Tuesday, January 15, 2013

Wherein Tim Geithner Admits the Social Security Fund Does Not Have Any Money Saved Up and the Treasury Will Have to Borrow to Make Payments

Many hold the mistaken belief that the Social Security Trust Fund has a pile of money saved up that will protect the fund for many years.  The Social Security Trustees help promote this myth. In their most recent report, they write:
After 2020, Treasury will redeem trust fund assets in amounts that exceed interest earnings until exhaustion of trust fund reserves in 2033[...]
The lapdog MSM and regime economists eat up this nonsense as though it is caviar. But, what is being discussed here are book entries with the Treasury, not cash flow. Last year, the Social Security went cash flow negative on an operating basis, which means they took in less money than they paid out. The difference was made up by SS liquidating some of their Treasury securities. Does this mean the Treasury has this money tucked away, on call, for when SS needs it?  No. Of the $2.5 trillion on SS books that are held in the form of Treasury securities, the Treasury has exactly zero dollars and zero cents held in the form of cash, or any other manner, to back up the securities. Got that? ZERO DOLLARS, ZERO CENTS.

This is very scary. It means that in addition to expanding the Treasury debt for financing current deficits, the Treasury, in the future, will have to finance SS shortfalls by borrowing.

The SS Trustee report has a chart demonstrating how this demand on the Treasury will grow:

SS explains this chart this way (my highlight):
Chart D shows the excess of scheduled outgo over dedicated tax and premium income for the OASDI, HI, and SMI trust funds expressed as percentages of GDP. Each of these trust funds’ operations will exert rapidly rising pressure on the Federal budget in future years. General revenues pay for roughly 75 percent of all SMI costs. From now through 2024, interest earnings and asset redemptions, financed from general revenues, will cover the shortfall of HI tax and premium revenues relative to expenditures. In addition, general revenues must cover similar payments as a result of growing OASDI deficits through 2033.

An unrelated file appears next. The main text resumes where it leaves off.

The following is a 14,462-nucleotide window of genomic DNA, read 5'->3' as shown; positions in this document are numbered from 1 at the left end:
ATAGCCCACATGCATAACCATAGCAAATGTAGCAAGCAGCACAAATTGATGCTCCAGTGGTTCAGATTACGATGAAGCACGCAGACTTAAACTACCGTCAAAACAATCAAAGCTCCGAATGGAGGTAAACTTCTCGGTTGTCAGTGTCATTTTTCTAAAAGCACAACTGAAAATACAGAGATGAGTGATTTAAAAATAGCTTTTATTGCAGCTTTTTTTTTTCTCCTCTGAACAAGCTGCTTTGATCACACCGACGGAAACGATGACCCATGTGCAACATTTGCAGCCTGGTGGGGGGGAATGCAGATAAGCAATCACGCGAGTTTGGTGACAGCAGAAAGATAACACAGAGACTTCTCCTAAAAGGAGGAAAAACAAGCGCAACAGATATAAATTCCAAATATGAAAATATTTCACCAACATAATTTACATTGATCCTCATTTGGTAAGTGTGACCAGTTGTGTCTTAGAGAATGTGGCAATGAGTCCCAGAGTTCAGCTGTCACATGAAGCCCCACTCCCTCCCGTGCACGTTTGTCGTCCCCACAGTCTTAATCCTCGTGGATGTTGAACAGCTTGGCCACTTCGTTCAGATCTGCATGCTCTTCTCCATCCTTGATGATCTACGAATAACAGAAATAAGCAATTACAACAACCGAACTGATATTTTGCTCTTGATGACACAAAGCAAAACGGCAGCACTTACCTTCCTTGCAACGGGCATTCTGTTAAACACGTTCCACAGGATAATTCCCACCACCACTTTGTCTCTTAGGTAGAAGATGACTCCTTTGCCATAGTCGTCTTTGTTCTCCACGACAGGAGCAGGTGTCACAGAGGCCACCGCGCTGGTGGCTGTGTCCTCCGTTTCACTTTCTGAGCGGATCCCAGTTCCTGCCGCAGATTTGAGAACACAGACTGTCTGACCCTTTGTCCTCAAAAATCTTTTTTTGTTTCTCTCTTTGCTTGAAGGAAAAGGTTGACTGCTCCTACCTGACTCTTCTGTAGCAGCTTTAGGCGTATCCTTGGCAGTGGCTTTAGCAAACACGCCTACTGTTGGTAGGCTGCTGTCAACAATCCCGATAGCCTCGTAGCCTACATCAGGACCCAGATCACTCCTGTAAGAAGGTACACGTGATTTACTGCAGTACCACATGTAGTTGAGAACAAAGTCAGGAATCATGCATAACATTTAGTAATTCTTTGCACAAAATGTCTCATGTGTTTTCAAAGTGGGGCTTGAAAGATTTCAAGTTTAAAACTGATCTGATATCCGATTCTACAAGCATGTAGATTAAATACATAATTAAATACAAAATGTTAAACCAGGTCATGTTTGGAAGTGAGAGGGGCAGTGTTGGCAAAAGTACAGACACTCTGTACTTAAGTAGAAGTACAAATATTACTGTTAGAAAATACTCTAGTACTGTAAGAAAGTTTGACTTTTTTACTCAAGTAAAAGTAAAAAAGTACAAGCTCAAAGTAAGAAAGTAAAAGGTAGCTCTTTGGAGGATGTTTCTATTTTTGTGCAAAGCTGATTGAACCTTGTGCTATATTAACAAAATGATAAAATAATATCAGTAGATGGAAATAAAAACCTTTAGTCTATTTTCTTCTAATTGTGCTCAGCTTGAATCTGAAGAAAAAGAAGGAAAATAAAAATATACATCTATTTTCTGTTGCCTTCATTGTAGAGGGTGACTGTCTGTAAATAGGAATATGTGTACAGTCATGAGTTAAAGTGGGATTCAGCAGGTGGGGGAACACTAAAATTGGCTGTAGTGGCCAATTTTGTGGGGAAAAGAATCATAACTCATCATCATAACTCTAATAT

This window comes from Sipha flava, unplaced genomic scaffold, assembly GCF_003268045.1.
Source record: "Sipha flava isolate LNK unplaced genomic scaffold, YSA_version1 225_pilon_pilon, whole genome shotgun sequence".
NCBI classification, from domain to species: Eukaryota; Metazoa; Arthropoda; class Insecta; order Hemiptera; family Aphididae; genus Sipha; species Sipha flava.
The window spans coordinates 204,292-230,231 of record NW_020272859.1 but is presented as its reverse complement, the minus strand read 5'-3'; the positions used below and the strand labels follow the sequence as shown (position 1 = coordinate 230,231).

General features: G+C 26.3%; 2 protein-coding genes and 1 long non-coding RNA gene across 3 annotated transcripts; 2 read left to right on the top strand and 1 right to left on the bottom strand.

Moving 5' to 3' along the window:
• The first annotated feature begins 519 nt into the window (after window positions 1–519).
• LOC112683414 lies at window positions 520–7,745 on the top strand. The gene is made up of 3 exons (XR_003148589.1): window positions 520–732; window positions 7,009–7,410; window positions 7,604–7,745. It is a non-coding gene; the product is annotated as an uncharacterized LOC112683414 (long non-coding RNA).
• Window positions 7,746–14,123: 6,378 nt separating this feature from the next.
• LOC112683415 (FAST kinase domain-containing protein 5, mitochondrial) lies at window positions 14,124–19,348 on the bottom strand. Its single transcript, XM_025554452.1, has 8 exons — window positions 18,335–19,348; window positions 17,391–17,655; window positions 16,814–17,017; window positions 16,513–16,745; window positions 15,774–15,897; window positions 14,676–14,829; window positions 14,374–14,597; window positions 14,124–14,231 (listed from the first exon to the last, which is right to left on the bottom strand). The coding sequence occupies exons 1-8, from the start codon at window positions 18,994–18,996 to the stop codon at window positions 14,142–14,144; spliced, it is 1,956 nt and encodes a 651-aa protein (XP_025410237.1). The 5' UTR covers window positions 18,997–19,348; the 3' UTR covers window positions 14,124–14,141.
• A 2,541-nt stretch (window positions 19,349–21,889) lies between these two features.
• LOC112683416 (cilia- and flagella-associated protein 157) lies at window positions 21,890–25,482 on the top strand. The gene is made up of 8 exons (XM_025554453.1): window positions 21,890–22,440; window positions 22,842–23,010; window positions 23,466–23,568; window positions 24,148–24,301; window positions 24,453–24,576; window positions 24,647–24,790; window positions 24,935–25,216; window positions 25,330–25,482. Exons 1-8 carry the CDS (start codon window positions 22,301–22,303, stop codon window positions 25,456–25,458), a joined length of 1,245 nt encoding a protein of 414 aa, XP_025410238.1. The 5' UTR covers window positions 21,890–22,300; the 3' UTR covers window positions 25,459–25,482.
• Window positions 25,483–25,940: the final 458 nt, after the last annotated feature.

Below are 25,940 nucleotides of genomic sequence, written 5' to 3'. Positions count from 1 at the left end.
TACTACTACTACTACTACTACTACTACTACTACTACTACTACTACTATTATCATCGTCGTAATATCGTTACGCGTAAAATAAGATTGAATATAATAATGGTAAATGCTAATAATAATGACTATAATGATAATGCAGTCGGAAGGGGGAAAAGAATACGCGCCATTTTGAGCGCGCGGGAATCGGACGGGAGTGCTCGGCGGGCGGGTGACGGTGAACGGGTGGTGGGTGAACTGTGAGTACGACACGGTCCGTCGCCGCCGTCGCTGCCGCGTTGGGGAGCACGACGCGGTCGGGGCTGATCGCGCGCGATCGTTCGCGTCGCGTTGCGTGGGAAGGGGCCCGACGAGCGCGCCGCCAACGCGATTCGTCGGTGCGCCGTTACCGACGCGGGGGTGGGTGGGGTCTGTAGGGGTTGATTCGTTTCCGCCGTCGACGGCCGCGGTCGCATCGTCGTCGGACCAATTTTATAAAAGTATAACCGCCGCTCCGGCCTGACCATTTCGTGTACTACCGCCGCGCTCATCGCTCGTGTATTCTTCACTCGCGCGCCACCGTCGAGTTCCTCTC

Keep in mind, "the interest earnings and asset redemptions" the SS is referring to are money payments it expects to receive from the Treasury, money the Treasury does not have. Last Friday, Treasury Secretary Geithner spilled the beans on this in his letter to House Speaker Boehner, when he wrote to the Speaker about the debt ceiling. He included, in plain as day language, the fact that the Treasury doesn't have the money and will need to borrow the money to make payments to Social Security so that SS can make payments to recipients:
The U.S. government makes approximately 80 million separate payments per month. These include payments for Social Security; Supplemental Security Income; Medicare; Medicaid; national security needs, including military salaries, military retirement, veterans' benefits, and defense contractors; income tax refunds; federal employee salaries and retirement; law enforcement and operation of the justice system; unemployment insurance; disaster relief; goods and services sold to the government under contracts with small and large businesses; and many others. If Congress does not act to extend borrowing authority, all of these payments would be at risk. This would impose severe economic hardship on millions of individuals and businesses across the country.
Bottom line: Don't think for a minute that the Treasury or SS has money tucked away to meet all SS obligations. There is no money tucked away. As Treasury Secretary Geithner spells out, the Treasury is dependent on its borrowing ability to make payments. While the current borrowing problem is a legislative debt ceiling problem, a ceiling, that, after much drama, I expect will be raised, the long term problems, will be problems resulting from market forces, that Congressional windbags won't be able to reverse. Those market forces will develop as the Treasury borrows more and more, and ultimately puts upward pressure on interest rates, which will result in the deficit ballooning. The upward pressure on interest rates will then likely result in the Fed buying bonds to ease the pressure, which will result in price inflation and ultimately even higher interest rates. It's a tiger by the tail situation that won't end pretty. Among those that will ultimately be hurt will be Social Security recipients, who will see their payments cut and price inflation eating away at the smaller payments they do receive, as government will manipulate the price inflation data, at that time, so that payments won't be fully adjusted for the price inflation that will roar. Not pretty, not pretty, at all.


  1. Repeat this over and over:

    "Fleming vs, Nestor, Helvering vs. Davis".

    Repeat until exhausted, then go look these 2 cases up on the Int'Net.

    Have a beer, then repeat again...and again...and again...


  2. Ok...OK...

    "FLEMMING vs. Nestor".

    Apologies for typo.